4

A space for a name is now included in the /summon command. Let's look at the documentation for the command, specifically the syntax. summon <entityType: EntityType> [spawnPos: x y z] [spawnEvent: string] [nameTag: string] summon <entityType: EntityType> <nameTag: string> [spawnPos: x y z] So looks like we can type an entity name right into ...


4

You are not using the target selector incorrectly. It's because the sound from /playsound is being played cannot be heard from locations outside the 14-block dome you have found. Using a target selector allows the selected players to hear the sound only if they're within range. The range is 16 blocks, but because your command blocks are slightly farther out, ...


4

You can do this with the minecraft:become_charged spawn event: /summon creeper ~ ~ ~ minecraft:become_charged If you want to also give it a custom name, put the name after the spawn event: /summon creeper ~ ~ ~ minecraft:become_charged "Charged Creeper" Note: Only one spawn event can be used when summoning a mob, so you cannot use other spawn ...


3

On a computer, you can do this with the “pick block” control, which defaults to the middle mouse button. Put your crosshair over the block you want to get and then press Ctrl + pick block, which will put that block with its data into your inventory. Of course, this will only work in creative mode. Unfortunately, this cannot be done on touch devices without “...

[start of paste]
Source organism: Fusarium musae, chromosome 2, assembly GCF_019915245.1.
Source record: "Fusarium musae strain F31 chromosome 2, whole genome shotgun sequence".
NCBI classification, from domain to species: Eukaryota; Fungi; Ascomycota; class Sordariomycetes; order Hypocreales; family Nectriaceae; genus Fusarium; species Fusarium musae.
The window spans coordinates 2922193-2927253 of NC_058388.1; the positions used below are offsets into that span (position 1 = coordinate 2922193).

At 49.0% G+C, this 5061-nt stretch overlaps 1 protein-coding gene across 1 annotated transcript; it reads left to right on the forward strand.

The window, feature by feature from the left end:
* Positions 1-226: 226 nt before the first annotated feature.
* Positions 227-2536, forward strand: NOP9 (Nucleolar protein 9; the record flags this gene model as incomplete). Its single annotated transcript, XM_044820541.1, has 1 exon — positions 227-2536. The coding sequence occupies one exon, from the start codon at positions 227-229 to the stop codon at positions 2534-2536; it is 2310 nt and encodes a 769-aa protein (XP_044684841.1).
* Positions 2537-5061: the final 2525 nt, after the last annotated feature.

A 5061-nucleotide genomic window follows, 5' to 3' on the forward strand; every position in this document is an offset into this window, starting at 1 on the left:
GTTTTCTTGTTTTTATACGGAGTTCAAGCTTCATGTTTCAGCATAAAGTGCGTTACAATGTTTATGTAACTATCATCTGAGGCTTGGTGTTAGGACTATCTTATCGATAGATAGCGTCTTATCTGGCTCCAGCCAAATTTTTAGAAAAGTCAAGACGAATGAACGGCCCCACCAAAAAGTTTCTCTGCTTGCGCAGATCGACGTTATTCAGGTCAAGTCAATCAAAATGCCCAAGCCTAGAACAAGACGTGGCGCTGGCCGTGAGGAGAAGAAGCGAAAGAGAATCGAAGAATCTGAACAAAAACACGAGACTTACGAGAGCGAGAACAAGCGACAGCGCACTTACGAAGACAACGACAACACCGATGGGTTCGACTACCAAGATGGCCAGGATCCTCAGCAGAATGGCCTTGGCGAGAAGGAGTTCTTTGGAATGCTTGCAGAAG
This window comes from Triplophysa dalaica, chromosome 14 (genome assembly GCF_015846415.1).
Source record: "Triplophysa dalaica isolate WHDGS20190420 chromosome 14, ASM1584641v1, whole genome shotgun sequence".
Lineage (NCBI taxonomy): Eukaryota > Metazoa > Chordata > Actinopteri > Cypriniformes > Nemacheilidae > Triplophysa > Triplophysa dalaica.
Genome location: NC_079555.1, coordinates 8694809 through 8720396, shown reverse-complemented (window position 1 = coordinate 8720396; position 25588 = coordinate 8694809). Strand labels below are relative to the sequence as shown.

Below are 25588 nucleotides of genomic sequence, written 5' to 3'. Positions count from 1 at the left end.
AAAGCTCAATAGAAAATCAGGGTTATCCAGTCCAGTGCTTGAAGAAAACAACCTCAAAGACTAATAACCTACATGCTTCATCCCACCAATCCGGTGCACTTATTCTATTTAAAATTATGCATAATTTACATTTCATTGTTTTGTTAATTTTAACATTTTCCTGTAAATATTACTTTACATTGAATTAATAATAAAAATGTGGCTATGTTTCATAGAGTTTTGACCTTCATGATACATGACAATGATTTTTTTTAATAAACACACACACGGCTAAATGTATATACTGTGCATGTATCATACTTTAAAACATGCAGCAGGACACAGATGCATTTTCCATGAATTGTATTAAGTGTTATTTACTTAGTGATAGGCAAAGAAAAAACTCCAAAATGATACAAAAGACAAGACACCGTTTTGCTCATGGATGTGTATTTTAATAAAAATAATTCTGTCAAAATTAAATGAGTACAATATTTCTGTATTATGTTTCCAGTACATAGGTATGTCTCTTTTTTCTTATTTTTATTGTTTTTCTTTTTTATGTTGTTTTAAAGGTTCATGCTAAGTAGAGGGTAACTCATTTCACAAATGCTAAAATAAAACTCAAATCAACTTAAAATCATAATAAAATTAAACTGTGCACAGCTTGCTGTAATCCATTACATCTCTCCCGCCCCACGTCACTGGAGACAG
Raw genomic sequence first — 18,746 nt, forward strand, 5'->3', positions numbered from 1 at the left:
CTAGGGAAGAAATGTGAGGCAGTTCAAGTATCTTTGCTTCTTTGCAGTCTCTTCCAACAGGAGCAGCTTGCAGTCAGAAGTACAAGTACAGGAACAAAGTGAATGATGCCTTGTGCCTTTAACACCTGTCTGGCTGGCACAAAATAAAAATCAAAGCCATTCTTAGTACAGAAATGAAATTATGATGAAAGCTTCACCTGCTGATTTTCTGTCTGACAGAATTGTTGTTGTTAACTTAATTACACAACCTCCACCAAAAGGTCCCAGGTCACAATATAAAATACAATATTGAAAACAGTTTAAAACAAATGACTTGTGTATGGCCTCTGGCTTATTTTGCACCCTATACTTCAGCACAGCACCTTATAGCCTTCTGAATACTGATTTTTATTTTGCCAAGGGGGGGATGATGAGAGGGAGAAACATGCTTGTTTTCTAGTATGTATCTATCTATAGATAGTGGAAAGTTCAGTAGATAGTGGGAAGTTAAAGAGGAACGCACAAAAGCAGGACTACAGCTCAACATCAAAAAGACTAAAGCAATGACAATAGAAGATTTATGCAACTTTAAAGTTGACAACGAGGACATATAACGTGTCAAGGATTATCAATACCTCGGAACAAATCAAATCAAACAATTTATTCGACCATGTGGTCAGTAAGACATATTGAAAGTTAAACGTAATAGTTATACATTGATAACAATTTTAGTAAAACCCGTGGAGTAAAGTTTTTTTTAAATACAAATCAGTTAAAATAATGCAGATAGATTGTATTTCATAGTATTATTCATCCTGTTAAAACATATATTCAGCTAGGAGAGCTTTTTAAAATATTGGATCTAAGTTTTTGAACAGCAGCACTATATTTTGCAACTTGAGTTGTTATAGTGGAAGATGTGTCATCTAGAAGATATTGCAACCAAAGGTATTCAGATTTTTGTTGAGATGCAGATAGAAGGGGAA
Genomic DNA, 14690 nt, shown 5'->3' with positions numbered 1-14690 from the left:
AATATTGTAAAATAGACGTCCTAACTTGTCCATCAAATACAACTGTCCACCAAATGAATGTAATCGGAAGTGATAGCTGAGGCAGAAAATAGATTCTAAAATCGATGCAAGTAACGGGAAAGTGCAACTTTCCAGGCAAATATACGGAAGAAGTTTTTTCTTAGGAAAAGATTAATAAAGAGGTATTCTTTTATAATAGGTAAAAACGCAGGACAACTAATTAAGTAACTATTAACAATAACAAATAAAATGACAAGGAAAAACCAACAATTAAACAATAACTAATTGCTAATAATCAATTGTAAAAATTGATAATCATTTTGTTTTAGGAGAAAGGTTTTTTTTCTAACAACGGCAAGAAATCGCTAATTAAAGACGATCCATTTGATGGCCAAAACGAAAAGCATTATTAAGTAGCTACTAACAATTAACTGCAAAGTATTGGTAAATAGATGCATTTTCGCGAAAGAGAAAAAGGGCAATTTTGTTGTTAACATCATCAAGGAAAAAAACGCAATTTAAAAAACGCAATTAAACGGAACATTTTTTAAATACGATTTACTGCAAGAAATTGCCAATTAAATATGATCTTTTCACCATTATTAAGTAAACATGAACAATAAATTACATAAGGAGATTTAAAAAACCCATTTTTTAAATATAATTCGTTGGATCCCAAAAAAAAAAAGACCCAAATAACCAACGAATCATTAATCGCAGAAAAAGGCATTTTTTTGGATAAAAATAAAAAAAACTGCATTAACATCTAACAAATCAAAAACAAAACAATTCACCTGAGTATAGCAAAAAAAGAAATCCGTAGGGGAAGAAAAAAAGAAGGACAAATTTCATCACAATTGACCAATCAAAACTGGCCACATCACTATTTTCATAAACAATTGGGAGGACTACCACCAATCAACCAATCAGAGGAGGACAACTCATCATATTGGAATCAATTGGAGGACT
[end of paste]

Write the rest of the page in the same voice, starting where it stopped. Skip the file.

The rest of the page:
3

Your dreams aren't crushed quite yet. Although it may be true that NBT doesn't exist, that doesn't mean there's no workarounds to what you want to do! Here's a handy workaround that lets you give items with custom names and enchantments. My plan is: Place the item you want to give in a chest. On command, clone the chest to the player's location. Use /...


3

Bedrock Edition uses data values to store the potion effect used by a potion or Tipped Arrow. To give a potion of tipped arrow with the specified effect, you use the command: /give <player> potion <data value> where the data value is looked up from this table: Tipped arrows use a similar syntax: /give <player> arrow <data value> (...


3

What is the problem with your trials? The only reason your old command works is because the chest shares slot numbers with your inventory's hotbar and top two rows. So, with your command, the item in inventory slot 0 (first hotbar) goes to chest slot 0, inventory slot 1 to chest slot 1, and so on. A single chest uses slot numbers from 0–26, numbered in ...


2

I tested this by placing a command block with the /effect command with a pressure plate on top. I would look up, place a sand block next to a fixed block, and exit fly mode so that I would land on the pressure plate while it is falling. Result in Bedrock Edition: Falling Block cannot have effects Block of TNT cannot have effects Result in Java Edition ...


2

On bedrock, you can still achieve a slightly sloppier version: execute @a[tag=!assassin] ^^^1 detect ~~~ air 0 execute @a[tag=assassin,r=2] ~~~ tp @s @s Unfortunately, you'll have to copy and paste this command into chain conditional always active blocks attached to the original repeat always active command block, changing ^^^1 to ^^^2, ^^^3 etc. for each ...


2

The BE equivalents of these tags are can_place_on and can_destroy respectively. You can use these in the /give and /replaceitem commands using the final [components: json] argument. For example, the syntax of /give is: give <player: target> <itemName: Item> [amount: int] [data: int] [components: json] The BE equivalents of the JE commands in the ...


2

/execute @a x y z /fill x y z x y z redstone_block Here was your old trials. I'm assuming you were testing for players on coordinates (1, 2, 3) by doing: /execute @a 1 2 3 But no. What exactly are the coordinates after @a doing? Let's take a look. From the Minecraft Wiki: Syntax execute <origin: target> <position: x y z> <command: command&...


2